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Asana of the Month: 22
Natarajasana ~ The Lord of Dance Pose

When done full-out, this is an very demanding asana, requiring great flexibility in the shoulders and spine, tremendous openness in the chest, groins and front of the thighs, and great strength in the standing leg. So it’s not surprising that of the 200 asanas B.K.S. Iyengar talks about in Light on Yoga, this is number 199, followed only by savansana. The very name of this pose signals that it has to do with something lofty and noble. Nataraja, which means Lord of Dance, refers to Shiva, the all pervasive Supreme Consciousness, whose dances both create the world and destroy it in the eternal rhythm of life.* But don‘t let all this keep you from practicing this exhilarating combination of balance and backbend. There are less intense versions that everyone can do to some degree and experience the wonders of the Dance -- as well as the many physical and mental benefits of this beautiful pose. These include opening the shoulders, spine and chest, strengthening the upper back, stretching and strengthening the legs, increasing lung capacity, and improving concentration and poise. So -- shall we dance?

Images by Nancy Van Kanegan
senior teacher at the Chicago Yoga Center
No use without written permission

Practice Tips:

Like any good dancer, make sure you warm up before attempting this pose. Sun salutations, shoulder openers, and backbends such as setu banda sarvangasana (bridge), ustrasana (camel) or eka pada rajakapotasana (pigeon) are good ways to get ready for Natarajasana, which in its most advanced version is like another intense backbend, ekapada viparita dandasana, done standing up. And unless you’re blessed with great flexibility, it helps to work into the full pose gradually. Here are some steps to follow in mastering this awesome dance.

First, easy dancer. Start by standing tall in tadasana (mountain pose) with your legs firmed up. Shift the weight to your left foot, bend your right knee, and reach behind with your right hand to grab the top of your right foot. If you can’t reach your foot, put a strap around it and hold the strap. And if balance is a problem, be near a wall so you can support yourself with your left hand. Once you‘ve found your balance, rest your left hand on your hip (or against a wall) and take inventory of your alignment. Keep your heart lifting, your shoulders looping up and back, your tail down and in, and your shoulders and hips square to the front as you gaze at a fixed point in front of you. Stay here for a few breaths as you stretch your right knee straight down out of the pelvis to open the front of the thigh.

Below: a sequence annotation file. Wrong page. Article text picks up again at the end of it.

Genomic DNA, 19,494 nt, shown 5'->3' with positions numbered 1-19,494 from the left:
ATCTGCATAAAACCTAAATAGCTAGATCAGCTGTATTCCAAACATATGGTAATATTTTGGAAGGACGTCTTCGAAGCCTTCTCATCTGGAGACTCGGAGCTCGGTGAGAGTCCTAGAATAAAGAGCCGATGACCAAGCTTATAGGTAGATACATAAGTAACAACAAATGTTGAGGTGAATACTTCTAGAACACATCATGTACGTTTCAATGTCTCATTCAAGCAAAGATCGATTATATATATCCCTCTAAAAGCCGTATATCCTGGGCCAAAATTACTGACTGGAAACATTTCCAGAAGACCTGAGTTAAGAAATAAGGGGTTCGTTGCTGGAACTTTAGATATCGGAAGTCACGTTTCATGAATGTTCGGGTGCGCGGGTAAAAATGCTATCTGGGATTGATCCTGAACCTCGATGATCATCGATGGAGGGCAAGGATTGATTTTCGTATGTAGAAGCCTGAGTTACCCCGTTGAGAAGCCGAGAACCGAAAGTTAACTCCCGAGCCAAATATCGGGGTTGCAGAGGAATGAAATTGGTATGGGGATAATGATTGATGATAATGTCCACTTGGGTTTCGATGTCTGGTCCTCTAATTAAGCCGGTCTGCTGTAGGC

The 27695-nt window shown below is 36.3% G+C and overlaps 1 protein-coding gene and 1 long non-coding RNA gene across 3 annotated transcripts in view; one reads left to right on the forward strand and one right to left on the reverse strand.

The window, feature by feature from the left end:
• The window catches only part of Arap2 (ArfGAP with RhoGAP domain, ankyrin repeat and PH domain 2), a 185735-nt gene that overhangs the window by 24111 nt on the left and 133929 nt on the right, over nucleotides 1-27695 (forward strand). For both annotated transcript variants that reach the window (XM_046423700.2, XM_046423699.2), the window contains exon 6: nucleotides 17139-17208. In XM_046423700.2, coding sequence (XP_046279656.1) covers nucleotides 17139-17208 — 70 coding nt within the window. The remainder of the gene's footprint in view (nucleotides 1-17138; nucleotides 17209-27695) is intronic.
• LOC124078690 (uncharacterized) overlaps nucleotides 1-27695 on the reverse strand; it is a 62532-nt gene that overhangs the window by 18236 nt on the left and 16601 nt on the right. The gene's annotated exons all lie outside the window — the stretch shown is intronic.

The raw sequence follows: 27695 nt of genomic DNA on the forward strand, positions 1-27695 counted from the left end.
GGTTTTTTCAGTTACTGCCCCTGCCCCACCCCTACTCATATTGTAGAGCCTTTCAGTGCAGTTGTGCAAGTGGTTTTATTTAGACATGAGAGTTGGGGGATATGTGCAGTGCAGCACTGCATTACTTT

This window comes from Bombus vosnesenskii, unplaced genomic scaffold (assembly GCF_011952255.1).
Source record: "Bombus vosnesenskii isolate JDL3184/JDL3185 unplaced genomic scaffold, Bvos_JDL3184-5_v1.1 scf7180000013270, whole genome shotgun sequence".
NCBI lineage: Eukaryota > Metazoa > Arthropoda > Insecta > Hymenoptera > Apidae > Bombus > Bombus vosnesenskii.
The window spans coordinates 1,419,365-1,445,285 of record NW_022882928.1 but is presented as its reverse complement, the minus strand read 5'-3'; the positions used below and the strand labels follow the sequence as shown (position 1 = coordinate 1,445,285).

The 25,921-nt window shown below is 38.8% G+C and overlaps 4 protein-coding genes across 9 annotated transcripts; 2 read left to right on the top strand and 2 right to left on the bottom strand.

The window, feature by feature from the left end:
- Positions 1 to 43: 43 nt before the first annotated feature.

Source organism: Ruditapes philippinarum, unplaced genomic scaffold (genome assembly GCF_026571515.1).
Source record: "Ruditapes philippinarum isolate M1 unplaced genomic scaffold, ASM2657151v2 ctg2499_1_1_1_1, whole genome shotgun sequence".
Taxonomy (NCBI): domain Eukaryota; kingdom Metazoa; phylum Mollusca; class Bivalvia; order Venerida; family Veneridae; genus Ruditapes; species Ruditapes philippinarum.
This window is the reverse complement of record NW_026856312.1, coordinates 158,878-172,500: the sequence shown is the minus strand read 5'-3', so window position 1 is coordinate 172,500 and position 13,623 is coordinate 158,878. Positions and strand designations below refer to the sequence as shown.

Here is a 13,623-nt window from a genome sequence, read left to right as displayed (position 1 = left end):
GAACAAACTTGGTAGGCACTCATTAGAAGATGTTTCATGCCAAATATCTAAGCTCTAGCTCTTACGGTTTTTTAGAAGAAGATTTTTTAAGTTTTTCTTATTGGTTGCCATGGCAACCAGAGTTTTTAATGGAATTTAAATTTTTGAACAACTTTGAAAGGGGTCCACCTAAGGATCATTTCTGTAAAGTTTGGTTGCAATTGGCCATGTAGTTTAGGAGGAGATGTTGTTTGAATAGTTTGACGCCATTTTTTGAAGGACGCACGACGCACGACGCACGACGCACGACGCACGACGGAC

If you want to go further, energize your left arm as you inhale, loop your left shoulder up and back, and stretch your arm up, keeping the top of the arm bone anchored in the shoulder socket. (Alternatively, you can stretch the left arm straight ahead, parallel to the floor.) With an exhale, scoop your lower abs in and up, and push your right foot back against your right hand as you stretch up and forward with your heart. As you push the foot back, work your right hip and shoulder forward to keep your hips and shoulders square and the knee under your right sitting bone, not flaring out to the side. Hold the pose for five to eight breaths, drawing energy in and stretching up as you inhale, and pushing your foot back more and expanding your heart forward more as you exhale. Max out the pose with one more inhale, then with an exhale release the right foot and go back into tadasana. Pause for a breath or two and notice how you feel, then do the other side.

If you were steady and comfortable holding your foot with one hand in easy dancer, you might want to try holding it with two hands as you stand tall, extend the arms behind you, and push the foot back and up against both hands. This version helps to open the chest more and work the lifted leg more. As before, make sure you keep the hips and shoulders square, the knee of the raised leg in line with the sitting bone, and the standing leg straight and strong.